Artist Spotlight: Isabel Allende

Isabel Allende grew up in chaos. She was raised in an unhappy, dysfunctional household in Santiago, Chile, and was forced to flee her country as a political refugee during the coup d’état of 1973 after the assassination of her cousin Salvador Allende, the former president of Chile.

With all the turmoil she’s lived through, it’s a wonder how brilliant and consistent her work output has become. She starts writing every year on January 8 and has produced nearly a novel a year since 1998. Her latest, “Ripper,” is her first foray into crime fiction and tells the story of a teen sleuth in San Francisco trying to track down her mother’s killer. Allende gave a book talk at the Harvard Book Store this past Tuesday and also spoke with The Crimson by phone.

The Harvard Crimson: How did exile shape you as a writer?


Isabel Allende: Not just as a writer—it changed my life. I had to leave my country and live in Venezuela for 13 years. I think writing “The House of the Spirits” [her first novel] was a crazy attempt to recover everything I had lost—my house, my family, my country. I was beginning to lose my memories of the past. So writing the novel helped me recover all that. I don’t think I would be a writer if I had stayed in Chile.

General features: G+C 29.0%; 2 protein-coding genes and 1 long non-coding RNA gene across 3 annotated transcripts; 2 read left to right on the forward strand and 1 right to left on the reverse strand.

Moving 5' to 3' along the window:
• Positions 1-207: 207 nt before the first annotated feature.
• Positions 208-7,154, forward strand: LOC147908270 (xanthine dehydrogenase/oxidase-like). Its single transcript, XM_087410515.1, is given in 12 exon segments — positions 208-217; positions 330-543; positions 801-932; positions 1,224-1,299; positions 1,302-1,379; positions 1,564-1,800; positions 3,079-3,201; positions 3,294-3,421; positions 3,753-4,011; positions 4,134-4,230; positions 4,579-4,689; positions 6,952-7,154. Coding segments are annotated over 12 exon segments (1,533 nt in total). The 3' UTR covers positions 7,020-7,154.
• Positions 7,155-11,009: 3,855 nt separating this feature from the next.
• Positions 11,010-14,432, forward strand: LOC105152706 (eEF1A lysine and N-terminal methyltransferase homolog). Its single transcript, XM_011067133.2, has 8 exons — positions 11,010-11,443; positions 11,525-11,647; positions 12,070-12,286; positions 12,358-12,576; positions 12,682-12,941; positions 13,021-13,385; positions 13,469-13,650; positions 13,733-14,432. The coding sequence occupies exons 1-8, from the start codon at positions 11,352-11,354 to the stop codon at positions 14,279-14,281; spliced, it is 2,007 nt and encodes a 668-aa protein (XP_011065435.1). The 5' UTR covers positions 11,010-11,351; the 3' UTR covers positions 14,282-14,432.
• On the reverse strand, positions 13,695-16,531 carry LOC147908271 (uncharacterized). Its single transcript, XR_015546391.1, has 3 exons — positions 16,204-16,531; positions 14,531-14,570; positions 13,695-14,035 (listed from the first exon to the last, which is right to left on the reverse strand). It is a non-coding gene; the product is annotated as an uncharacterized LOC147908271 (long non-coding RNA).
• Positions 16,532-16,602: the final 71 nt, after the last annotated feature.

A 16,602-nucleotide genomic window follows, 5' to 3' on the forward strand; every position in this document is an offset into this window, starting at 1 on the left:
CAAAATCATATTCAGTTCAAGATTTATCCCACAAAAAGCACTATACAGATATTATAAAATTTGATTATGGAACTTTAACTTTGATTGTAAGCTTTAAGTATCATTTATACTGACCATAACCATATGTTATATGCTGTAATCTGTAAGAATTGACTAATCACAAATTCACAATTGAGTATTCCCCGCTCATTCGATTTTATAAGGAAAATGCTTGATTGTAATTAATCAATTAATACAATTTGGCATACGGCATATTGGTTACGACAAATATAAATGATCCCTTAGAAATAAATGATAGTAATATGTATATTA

THC: Why did you decide to write a crime novel?

IA: It wasn’t my idea. I had announced to my agent in 2011 that I was planning to retire. She panicked and told me to write a book with my husband, who’s a crime novel writer. But our styles and habits are very different, and we had been fighting like dogs. So on January 8, he went to his room to work on his sixth crime novel, and I went to my room to start my first.

THC: I hope you’re not actually retiring after this!

IA: No, I don’t think so, because I realize that people only like me when I am locked away writing.

THC: How did you approach the project?

IA: I don’t know anything about the genre, really—just what I have been hearing from [my husband] all these years. I couldn’t possibly take it seriously. In Spanish, the book is called El Juego de Ripper [The Ripper Game]. So that’s how I wrote it—The Game of Writing the Ripper Game. I was playing, like the kids in the novel are playing detective: they have imagination, intuitions, and they love the process.


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